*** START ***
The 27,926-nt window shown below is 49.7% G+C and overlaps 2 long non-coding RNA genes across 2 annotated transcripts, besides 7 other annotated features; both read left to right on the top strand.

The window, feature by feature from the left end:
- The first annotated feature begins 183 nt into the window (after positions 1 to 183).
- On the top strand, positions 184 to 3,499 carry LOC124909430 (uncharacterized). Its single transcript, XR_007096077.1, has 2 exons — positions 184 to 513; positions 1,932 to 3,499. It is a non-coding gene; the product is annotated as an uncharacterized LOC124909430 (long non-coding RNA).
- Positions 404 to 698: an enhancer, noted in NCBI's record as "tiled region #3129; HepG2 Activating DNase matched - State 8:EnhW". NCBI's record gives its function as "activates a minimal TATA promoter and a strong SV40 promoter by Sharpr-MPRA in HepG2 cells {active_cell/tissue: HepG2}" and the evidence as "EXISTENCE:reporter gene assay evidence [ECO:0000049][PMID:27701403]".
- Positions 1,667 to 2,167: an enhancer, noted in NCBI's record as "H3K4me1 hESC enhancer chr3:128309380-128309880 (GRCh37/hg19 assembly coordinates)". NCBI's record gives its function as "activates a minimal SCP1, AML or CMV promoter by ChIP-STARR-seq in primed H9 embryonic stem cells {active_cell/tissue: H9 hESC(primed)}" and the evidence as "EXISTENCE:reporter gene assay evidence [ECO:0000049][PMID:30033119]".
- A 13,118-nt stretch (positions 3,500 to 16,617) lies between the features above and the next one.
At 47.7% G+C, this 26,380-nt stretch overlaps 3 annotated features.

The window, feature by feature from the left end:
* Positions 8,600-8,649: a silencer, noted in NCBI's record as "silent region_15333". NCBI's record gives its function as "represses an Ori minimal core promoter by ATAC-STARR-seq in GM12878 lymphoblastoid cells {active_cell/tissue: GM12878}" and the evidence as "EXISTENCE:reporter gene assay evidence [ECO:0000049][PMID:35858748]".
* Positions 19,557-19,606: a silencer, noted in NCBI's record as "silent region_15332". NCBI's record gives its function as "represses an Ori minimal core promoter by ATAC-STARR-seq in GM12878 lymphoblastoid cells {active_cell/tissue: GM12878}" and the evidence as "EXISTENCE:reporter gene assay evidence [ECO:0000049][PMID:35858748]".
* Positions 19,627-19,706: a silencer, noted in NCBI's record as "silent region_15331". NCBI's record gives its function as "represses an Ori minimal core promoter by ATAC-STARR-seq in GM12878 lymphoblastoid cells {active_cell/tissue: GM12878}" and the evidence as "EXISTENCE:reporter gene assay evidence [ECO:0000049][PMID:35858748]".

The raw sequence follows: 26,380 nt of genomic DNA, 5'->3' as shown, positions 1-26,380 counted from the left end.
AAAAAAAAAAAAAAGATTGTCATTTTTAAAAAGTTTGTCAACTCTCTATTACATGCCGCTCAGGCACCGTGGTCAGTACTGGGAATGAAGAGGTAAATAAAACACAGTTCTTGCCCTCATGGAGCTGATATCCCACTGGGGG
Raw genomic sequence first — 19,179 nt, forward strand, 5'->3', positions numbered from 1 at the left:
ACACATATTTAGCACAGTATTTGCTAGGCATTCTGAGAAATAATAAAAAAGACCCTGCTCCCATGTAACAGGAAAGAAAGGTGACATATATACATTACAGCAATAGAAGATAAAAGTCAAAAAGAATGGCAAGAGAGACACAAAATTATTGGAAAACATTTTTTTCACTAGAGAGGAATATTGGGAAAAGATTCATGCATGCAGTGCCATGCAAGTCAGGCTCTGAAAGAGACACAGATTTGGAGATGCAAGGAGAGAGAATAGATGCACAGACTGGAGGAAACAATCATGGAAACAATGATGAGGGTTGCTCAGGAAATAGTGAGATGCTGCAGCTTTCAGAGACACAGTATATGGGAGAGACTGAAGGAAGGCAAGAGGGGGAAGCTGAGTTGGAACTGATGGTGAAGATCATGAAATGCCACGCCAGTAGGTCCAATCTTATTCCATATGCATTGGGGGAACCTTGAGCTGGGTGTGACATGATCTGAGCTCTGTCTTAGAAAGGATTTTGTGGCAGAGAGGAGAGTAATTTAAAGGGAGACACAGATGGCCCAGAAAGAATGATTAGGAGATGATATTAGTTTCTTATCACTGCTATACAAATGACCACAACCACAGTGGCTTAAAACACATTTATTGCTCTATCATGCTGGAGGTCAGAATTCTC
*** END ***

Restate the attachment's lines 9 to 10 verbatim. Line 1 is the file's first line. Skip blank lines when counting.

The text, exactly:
The window, feature by feature from the left end:
* Positions 8,600-8,649: a silencer, noted in NCBI's record as "silent region_15333". NCBI's record gives its function as "represses an Ori minimal core promoter by ATAC-STARR-seq in GM12878 lymphoblastoid cells {active_cell/tissue: GM12878}" and the evidence as "EXISTENCE:reporter gene assay evidence [ECO:0000049][PMID:35858748]".